Multistory 2023/24

Multistory is a long-standing tradition in the School of Architecture and Design. For this year’s Multistory we decided to refresh our approach. We used two themes to organise each of the semesters, allowing us to explore in-depth, and from different perspectives, urgent issues in architecture and design research and practice: ENERGY and MONEY.

Winter semester: ENERGY

Informed by the energy transition and the need for architecture and design industries to address their roles in the climate emergency, we invited speakers that could speak to ENERGY from a broad range of perspectives: from the renewable energy transition; energy consumption and the embodied energy of buildings and construction; to new technology aimed at developing, capturing or harness energy; strategic and infrastructural thinking focused on energy use and distribution; design products that address the energy crisis; histories and theories of architecture, design and energy; and new forms of energy-informed architectural and design expression and behaviours.

Architectural historian Barnabas Calder kicked us off in suitably energetic style in November. His energy-based history of architecture made the case for reading our built environment past and present through a fossil fuel lens, enabling us think about what an architectural future free from oil, coal and gas would look like. High winds also brought us into the 21st century with Barnabas’ talk: as he was unable to travel we shifted online, instigated Multistory’s adoption of a hybrid format which we continued to use for the rest of this year.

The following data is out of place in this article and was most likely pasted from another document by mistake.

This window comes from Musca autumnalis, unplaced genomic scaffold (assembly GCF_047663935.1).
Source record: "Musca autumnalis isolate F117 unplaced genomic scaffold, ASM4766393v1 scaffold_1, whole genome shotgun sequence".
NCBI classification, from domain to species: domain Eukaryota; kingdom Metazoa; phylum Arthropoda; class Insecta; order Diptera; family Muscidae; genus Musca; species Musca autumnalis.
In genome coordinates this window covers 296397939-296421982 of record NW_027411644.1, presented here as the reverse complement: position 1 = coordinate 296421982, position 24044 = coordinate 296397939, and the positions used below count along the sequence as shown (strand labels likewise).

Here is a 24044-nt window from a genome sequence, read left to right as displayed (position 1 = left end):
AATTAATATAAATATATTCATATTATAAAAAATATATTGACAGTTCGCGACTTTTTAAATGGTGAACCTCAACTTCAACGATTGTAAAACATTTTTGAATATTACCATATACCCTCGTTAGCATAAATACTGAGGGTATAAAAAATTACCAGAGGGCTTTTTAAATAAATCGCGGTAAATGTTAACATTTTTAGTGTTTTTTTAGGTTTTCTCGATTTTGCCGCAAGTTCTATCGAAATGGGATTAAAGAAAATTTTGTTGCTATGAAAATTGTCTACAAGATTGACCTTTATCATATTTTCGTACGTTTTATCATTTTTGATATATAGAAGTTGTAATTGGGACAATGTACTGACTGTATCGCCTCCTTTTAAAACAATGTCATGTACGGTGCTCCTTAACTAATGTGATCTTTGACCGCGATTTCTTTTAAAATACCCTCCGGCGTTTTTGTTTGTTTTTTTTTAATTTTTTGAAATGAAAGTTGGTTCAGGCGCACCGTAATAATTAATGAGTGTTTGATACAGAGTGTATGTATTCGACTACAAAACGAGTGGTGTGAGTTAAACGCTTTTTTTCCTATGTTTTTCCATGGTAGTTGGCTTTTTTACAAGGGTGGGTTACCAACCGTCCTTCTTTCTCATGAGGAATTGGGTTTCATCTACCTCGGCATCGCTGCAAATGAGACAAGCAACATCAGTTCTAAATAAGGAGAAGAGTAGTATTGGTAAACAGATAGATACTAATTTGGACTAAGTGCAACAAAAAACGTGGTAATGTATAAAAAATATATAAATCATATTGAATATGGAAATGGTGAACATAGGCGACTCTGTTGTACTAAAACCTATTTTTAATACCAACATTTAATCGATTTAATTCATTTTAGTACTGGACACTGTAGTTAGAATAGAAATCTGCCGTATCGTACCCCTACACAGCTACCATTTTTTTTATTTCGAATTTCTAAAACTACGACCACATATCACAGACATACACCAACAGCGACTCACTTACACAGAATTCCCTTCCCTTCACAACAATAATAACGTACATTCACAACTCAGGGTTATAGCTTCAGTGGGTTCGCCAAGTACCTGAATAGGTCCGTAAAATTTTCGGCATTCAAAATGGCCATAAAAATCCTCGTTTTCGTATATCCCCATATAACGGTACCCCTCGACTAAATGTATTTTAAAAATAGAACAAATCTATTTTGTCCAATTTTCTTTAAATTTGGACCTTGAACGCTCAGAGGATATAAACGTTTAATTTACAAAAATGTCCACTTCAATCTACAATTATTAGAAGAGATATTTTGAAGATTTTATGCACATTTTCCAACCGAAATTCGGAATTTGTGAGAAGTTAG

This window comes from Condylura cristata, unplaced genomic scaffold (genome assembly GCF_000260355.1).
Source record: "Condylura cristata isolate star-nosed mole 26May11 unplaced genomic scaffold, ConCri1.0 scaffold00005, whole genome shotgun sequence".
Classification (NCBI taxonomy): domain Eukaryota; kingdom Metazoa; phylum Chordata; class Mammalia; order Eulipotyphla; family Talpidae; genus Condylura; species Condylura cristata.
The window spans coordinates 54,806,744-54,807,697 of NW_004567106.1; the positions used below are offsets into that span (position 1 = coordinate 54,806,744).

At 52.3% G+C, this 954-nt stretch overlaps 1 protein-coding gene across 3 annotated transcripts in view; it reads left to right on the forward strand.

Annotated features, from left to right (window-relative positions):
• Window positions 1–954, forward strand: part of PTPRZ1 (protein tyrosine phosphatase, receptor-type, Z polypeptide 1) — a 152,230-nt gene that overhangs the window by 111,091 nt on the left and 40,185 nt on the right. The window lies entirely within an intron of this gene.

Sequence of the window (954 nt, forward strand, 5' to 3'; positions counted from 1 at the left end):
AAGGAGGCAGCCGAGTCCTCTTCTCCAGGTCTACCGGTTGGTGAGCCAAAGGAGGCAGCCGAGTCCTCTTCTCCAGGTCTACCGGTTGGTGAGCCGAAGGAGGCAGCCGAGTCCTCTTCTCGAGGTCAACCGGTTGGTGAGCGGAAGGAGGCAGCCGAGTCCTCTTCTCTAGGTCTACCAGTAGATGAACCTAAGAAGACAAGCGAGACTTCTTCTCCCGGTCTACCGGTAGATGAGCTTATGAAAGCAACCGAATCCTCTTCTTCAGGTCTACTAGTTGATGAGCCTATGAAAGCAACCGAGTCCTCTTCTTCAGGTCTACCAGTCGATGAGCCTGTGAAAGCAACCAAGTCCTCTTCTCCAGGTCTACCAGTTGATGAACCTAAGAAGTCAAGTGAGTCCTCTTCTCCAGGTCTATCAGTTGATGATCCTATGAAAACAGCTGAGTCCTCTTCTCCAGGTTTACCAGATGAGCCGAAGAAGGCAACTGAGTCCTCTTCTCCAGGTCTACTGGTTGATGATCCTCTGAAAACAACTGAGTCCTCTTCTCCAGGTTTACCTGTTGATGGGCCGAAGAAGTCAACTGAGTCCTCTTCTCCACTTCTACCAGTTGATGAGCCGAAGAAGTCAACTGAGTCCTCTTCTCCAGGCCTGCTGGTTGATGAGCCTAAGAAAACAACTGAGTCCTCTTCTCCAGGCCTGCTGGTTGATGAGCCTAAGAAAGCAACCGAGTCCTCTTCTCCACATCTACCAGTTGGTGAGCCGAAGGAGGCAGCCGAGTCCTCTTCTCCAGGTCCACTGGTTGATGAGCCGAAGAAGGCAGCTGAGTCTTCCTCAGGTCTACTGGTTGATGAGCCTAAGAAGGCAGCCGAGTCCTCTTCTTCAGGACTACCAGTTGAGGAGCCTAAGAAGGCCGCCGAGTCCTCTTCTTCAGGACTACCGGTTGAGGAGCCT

While Barnabas’ talk spanned multiple centuries and continents, architect and UCA lecturer Marianna Janowicz brought us closer to home with her talk on the politics of laundry. She shared her historical research on London’s now-extinct drying rooms, and using this as a starting point to rethink what such domestic spaces and labour could look like in a post-carbon future.

Two of our speakers, Jochen Eisenbrand and Oliver Carpenter, both focused on how to translate questions and ideas around energy in ways that can enact the behavioural change that both Barnabas and Marianna called for. Jochen, Chief Curator at Germany’s Vitra Design Museum, presented the then-forthcoming (it opened in March 2024) exhibition Transform! Designing the Future while Oliver, Curator of Infrastructure & Built Environment at London’s Science Museum, talked us through Energy Revolution: The Adani Green Energy Gallery, which opened in April 2024, designed by Unknown Works. They both encouraged us to think about how exhibitions, exhibition design, and storytelling, can play a role in the green transition in architecture and design.

These two talks were bridged by examples of architects whose practice is all about alternative, low-carbon ways of practicing. First was Amin Taha of Groupwork, joined by architectural colleague and UCA tutor Alex Cotterill, who took us on a grand tour of the relationship between material technologies and architectural style, offering a re-reading of historical architectural styles and situating their work within a continuum of design that expresses material concerns. An analysis of the energy expended via various construction materials and processes was contrasted with the richness of a rediscovery of the architectural potential of stone. Ending the ENERGY season was Stijn Colon of Brussels-based architecture practice ROTOR with an intriguing talk exploring the architecture of re-use and reclamation via the extraordinary work of Belgian salvage expert Marcel Raymakers.

Individually the talks offered us a rich set of case studies of historical and contemporary practice to draw on. They also offered us ways of thinking about what happens when you foreground questions of ENERGY as the primary driver in your research or design practice. Thinking about ENERGY exposes the implications of the decisions we make, and the embeddedness of architecture and design within broader infrastructures and systems, including the political, cultural and economic. This made the next semester’s theme even more appropriate…

Spring semester: MONEY